Antibiotic treatment should stop to avoid resistance “tipping point”

Antibiotic treatment should stop to avoid resistance “tipping point”

New research from the University of Exeter, UK, shows that if antibiotic treatment continues to be used, patients will pass the “tipping point” of becoming resistant to their effects.

The research team led by Professor Robert Beardmore from Exeter University has discovered new evidence which suggests the length of the antibiotic treatment reduces the risk of resistance.

According to a report on the university’s website, after examining microbial communities and how they reacted to different antibiotic cycling patterns under laboratory conditions, researchers found that changes in both the duration and dose of antibiotics used and in sugar levels could push these microbial communities beyond a “tipping point”, therefore being drug resistant.

Researchers suggest that this new study demonstrates that resistant species can increase within the body even after antibiotics are withdrawn.

How does antibiotic resistance occur?

Antibiotic treatment is most common when dealing with strep throat and pneumonia. Resistance occurs when the microbes develop the ability to defeat the drugs designed to remove them, therefore multiplying without interruption.

General advice from health professionals is to finish the full course of antibiotics to ensure that the bacteria has been fully eradicated.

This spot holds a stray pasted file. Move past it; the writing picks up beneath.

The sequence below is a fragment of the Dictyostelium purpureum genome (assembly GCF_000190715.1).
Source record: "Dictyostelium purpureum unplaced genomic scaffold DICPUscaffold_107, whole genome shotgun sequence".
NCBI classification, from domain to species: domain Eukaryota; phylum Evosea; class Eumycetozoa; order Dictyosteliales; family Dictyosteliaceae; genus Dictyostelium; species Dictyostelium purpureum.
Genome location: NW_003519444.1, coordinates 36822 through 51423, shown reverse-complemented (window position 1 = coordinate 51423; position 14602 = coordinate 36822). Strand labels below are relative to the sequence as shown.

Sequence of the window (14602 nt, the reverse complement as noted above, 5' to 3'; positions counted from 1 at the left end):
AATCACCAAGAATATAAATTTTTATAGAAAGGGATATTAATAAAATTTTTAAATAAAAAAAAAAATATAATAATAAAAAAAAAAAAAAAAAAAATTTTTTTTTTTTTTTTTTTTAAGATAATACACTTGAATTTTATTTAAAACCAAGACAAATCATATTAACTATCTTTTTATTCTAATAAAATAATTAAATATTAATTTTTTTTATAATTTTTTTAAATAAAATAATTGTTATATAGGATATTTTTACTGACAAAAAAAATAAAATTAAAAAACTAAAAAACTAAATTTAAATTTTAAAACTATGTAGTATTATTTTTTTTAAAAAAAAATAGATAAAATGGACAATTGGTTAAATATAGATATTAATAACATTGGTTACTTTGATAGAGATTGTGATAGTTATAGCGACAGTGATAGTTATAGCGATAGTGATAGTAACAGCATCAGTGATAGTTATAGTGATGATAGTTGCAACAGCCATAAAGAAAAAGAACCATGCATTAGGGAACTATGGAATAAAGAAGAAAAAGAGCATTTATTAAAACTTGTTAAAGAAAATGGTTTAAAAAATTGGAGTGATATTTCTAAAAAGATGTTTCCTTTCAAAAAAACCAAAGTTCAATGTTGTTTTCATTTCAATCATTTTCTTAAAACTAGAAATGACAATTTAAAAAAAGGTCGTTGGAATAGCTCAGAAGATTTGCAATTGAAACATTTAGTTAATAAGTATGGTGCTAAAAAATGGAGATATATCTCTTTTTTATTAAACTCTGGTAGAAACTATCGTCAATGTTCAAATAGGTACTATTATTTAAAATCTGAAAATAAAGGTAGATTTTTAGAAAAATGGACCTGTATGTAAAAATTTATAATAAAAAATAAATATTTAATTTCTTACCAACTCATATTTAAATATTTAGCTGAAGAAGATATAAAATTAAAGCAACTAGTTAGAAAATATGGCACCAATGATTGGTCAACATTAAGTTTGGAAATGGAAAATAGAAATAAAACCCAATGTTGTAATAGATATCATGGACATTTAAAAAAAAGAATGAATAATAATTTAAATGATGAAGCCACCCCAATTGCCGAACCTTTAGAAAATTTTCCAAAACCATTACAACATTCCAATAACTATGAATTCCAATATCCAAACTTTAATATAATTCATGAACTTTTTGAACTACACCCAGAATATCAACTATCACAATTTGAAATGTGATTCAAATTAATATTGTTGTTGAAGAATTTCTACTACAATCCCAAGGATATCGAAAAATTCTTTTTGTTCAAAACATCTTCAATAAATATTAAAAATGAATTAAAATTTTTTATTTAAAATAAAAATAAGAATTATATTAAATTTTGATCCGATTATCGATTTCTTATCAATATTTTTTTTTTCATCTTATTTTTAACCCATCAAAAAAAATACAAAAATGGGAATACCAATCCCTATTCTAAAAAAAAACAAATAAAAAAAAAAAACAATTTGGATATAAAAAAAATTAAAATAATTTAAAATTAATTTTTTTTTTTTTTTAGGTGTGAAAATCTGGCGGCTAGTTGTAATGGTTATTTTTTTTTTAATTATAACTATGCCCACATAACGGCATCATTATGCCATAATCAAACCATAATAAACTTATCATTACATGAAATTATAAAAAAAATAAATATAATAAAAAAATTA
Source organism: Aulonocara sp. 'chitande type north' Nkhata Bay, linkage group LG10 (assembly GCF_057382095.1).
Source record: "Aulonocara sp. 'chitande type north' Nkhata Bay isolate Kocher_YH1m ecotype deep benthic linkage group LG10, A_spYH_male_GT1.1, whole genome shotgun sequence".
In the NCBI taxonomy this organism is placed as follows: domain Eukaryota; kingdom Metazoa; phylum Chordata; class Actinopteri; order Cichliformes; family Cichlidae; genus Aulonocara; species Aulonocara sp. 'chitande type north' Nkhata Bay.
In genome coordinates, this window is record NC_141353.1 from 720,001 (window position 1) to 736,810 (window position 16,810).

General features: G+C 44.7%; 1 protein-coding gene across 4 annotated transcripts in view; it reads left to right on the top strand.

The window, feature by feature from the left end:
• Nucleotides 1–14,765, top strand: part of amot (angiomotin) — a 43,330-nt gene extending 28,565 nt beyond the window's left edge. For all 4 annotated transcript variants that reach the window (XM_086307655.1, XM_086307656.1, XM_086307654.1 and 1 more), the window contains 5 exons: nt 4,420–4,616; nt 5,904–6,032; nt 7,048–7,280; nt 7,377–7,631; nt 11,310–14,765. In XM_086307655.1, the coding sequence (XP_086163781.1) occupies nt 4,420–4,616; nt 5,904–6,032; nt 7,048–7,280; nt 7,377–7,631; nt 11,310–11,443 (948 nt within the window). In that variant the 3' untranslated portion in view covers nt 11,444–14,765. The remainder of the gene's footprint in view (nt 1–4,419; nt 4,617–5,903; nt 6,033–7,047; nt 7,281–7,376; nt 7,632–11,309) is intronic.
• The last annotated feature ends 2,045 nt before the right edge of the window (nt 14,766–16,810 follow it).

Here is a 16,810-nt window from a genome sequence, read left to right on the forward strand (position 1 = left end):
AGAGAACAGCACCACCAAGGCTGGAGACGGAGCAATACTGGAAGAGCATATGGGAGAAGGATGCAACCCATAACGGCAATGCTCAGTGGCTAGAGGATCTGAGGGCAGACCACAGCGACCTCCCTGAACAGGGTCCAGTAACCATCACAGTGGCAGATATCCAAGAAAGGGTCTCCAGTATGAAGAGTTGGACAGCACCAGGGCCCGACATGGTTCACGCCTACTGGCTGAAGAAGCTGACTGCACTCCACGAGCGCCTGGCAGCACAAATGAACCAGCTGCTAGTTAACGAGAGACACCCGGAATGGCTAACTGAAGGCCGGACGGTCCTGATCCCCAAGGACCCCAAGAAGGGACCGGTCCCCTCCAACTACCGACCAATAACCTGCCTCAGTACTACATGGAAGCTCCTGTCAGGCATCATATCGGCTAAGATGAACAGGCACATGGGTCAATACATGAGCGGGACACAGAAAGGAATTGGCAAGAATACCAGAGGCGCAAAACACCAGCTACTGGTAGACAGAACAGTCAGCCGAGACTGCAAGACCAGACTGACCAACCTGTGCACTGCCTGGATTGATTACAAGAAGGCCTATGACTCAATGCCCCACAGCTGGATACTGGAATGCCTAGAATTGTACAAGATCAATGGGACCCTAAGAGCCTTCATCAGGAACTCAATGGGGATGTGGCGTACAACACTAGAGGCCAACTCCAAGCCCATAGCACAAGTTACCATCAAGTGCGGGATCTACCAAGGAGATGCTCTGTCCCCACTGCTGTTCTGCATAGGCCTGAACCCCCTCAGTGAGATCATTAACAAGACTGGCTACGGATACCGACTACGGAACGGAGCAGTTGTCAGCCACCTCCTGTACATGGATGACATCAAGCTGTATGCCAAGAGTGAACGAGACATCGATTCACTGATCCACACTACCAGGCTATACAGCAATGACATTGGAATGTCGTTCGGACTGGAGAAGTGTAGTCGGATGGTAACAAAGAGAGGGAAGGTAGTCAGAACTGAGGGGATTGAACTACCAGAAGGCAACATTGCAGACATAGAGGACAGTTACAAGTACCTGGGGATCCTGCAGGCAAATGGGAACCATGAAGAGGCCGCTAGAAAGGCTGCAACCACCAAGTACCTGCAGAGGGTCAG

However, recent research has revealed that the longer the bacteria is exposed to antibiotics, the more likely it is that it will develop resistance.

Beardmore, a mathematical biosciences expert from the University of Exeter, said: “It’s a sensible idea that when you take an antibiotic away, resistance goes away too, but we wondered what kinds of antibiotic treatments don’t behave like that. After all, in some clinical studies, resistance didn’t disappear when the antibiotic did.”

Understanding antibiotic course length

This new study aimed to do what little research before it has done: show how the length of a course of antibiotics impacts resistance.

To do this, researchers examined how microbial communities containing Candida albicans and Candida glabrata reacted to different doses of an antimicrobial when fed with sugar.

Both of these species are commonly found together in healthy people. The study showed that once the antimicrobial was introduced, communities were reduced; then, when the treat was removed, the communities were revitalised.

What is the future of antibiotic treatment?

This research will aid future studies in finding out the best time to stop antibiotic treatment and prevent resistance.

Co-author Professor Ivana Gudelj concluded: “Our body is a mother ship for microbial communities, but we’ve still expected to understand drug resistance by studying microbial species one at a time, in the lab.

“We show this can be misleading because microbes have intricate relationships that the drugs make even more complicated, and yet our theories of antibiotic resistance have ignored this, until now. So that’s the first surprise: even sugars can affect antibiotic resistance.”


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